As a veteran of 75 solar eclipses—including 35 total solar eclipses, 18 annular solar eclipses, 19 partial solar eclipses, and 3 others studied from afar--astronomer Jay Pasachoff is uniquely positioned to share recent scientific work related to eclipses, international coordination of observations, and future plans.
Jay Pasachoff is Field Memorial Professor of Astronomy and Director of the Hopkins Observatory at Williams College, Williamstown, Massachusetts, and a Visiting Scientist at Carnegie Observatories. (Prior to his Williams College appointment, he was a postdoctoral fellow at Caltech and what was then called the Hale Observatories—Mt. Wilson and Palomar.) A veteran of 75 solar eclipses, he is Chair of the International Astronomical Union's Working Group on Solar Eclipses and a member of the American Astronomical Society's Solar Eclipse Task Force. His recent research includes studies of the dynamics of the solar corona studied from the ground at eclipses and from spacecraft, and the temperature and structure of the corona over the solar-activity cycle from images and spectra. He also studies the atmosphere of Pluto through observation of stellar occultations and participated in the occultation study of Arrokoth that led to the diversion of NASA’s New Horizons spacecraft to image it on January 1, 2019, with the farthest-from-Earth photograph ever taken. His current eclipse research is supported by the Solar Terrestrial Program of the Atmospheric and Geospace Sciences Division of the U.S. National Science Foundation. His Pluto/Arrokoth research has been supported by NASA.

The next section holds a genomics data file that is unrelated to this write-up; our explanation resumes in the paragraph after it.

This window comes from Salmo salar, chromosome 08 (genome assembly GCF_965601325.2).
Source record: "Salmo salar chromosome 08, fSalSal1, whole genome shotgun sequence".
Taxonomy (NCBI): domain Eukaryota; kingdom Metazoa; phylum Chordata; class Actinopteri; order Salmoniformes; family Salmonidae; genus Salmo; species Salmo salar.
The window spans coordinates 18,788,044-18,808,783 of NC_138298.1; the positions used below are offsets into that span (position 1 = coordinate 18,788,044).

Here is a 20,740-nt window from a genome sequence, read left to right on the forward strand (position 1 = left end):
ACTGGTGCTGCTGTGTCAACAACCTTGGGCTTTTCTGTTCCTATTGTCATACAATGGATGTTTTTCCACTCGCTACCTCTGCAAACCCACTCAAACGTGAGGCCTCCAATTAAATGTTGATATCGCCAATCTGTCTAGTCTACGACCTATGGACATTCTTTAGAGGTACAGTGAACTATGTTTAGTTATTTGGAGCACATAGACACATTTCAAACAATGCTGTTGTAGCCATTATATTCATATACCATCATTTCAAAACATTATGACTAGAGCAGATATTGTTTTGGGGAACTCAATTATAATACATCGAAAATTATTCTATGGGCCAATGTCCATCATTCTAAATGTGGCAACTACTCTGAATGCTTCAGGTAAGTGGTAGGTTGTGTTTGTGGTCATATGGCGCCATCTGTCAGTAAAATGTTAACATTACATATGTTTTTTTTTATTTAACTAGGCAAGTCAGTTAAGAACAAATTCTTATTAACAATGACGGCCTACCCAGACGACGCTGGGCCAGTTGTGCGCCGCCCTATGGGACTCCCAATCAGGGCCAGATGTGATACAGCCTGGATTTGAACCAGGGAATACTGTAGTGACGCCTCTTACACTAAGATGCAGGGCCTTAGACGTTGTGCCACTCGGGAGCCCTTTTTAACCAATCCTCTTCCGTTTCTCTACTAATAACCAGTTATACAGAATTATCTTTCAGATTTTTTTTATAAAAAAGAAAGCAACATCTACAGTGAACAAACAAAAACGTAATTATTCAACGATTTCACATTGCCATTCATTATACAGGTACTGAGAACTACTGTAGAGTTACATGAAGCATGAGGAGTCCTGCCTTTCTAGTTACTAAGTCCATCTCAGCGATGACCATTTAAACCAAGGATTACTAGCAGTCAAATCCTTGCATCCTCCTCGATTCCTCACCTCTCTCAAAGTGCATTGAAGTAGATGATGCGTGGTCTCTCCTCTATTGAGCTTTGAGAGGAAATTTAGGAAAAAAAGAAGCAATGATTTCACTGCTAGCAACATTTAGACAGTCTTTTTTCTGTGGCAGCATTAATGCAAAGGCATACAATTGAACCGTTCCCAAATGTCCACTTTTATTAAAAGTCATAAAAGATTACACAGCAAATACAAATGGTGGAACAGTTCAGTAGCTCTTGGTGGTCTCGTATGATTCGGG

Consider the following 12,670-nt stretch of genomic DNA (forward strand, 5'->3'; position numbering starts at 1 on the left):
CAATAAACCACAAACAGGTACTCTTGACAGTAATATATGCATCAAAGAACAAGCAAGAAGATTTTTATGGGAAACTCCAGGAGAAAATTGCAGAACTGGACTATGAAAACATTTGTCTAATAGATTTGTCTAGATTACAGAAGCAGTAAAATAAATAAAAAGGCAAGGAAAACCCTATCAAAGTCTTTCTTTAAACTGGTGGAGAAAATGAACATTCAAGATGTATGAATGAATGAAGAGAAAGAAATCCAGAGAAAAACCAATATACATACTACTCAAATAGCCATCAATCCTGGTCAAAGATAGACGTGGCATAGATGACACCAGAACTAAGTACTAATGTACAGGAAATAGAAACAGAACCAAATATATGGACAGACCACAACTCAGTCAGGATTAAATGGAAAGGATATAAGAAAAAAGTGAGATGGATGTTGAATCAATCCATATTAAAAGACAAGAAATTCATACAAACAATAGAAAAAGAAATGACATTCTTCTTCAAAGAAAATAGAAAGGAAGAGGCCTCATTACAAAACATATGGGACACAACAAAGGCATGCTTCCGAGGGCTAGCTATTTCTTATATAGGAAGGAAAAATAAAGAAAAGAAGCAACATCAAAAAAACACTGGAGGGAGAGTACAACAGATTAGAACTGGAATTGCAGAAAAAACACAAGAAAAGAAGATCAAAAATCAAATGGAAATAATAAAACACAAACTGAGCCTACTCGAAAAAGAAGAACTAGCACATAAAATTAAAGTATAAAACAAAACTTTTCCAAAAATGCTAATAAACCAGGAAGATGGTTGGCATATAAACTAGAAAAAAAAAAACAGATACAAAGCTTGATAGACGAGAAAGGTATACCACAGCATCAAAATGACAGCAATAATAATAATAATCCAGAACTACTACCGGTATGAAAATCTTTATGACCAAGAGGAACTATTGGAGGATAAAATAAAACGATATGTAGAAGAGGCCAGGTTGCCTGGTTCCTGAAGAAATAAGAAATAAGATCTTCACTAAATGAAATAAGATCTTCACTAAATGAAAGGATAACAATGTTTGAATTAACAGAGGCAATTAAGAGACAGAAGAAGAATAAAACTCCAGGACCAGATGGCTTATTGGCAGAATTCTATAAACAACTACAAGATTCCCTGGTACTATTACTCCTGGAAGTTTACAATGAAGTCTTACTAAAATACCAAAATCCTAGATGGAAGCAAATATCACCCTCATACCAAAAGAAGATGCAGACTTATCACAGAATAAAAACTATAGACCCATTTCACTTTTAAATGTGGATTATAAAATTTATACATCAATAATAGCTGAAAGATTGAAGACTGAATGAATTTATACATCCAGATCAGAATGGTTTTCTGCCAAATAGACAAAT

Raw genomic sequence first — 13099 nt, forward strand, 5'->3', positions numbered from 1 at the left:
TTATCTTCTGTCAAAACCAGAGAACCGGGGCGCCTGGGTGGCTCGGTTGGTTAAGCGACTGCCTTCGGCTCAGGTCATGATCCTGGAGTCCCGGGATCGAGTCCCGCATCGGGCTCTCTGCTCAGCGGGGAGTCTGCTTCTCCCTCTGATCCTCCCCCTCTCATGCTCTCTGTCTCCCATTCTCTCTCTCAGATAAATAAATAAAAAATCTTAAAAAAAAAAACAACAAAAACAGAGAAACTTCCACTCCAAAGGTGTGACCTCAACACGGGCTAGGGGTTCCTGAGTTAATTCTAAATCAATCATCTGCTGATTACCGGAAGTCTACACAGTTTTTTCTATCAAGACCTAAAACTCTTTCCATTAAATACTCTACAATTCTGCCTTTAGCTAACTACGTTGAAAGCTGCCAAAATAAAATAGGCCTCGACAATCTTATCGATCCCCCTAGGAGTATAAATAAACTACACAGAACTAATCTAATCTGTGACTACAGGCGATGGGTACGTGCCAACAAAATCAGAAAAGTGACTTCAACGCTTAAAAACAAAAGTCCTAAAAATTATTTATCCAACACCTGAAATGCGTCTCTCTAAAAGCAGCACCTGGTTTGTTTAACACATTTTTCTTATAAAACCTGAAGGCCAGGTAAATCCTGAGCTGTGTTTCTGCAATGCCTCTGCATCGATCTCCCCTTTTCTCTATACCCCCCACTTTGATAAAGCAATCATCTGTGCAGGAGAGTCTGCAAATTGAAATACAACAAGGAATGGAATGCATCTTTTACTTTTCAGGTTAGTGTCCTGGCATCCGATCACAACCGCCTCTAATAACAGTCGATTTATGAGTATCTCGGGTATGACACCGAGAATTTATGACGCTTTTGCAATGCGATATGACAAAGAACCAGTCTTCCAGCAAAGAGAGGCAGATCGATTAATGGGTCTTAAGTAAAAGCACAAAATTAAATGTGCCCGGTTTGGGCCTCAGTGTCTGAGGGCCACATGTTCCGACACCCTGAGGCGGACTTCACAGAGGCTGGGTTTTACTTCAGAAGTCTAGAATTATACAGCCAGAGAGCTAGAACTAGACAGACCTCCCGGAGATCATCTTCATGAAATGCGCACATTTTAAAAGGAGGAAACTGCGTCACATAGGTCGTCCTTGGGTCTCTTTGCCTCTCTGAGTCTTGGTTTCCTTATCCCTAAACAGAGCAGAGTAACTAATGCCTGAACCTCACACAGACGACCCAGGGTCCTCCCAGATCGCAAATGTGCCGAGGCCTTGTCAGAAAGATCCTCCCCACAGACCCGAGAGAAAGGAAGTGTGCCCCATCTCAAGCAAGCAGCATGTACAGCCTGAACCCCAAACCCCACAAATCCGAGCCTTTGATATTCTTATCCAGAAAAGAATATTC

Pasachoff received the 2003 Education Prize of the American Astronomical Society, the 2012 Janssen Prize of the Société Astronomique de France, the 2015 Richtmyer Lecture Award from the American Association of Physics Teachers, and the 2019 Klumpke-Roberts Award from the Astronomical Society of the Pacific.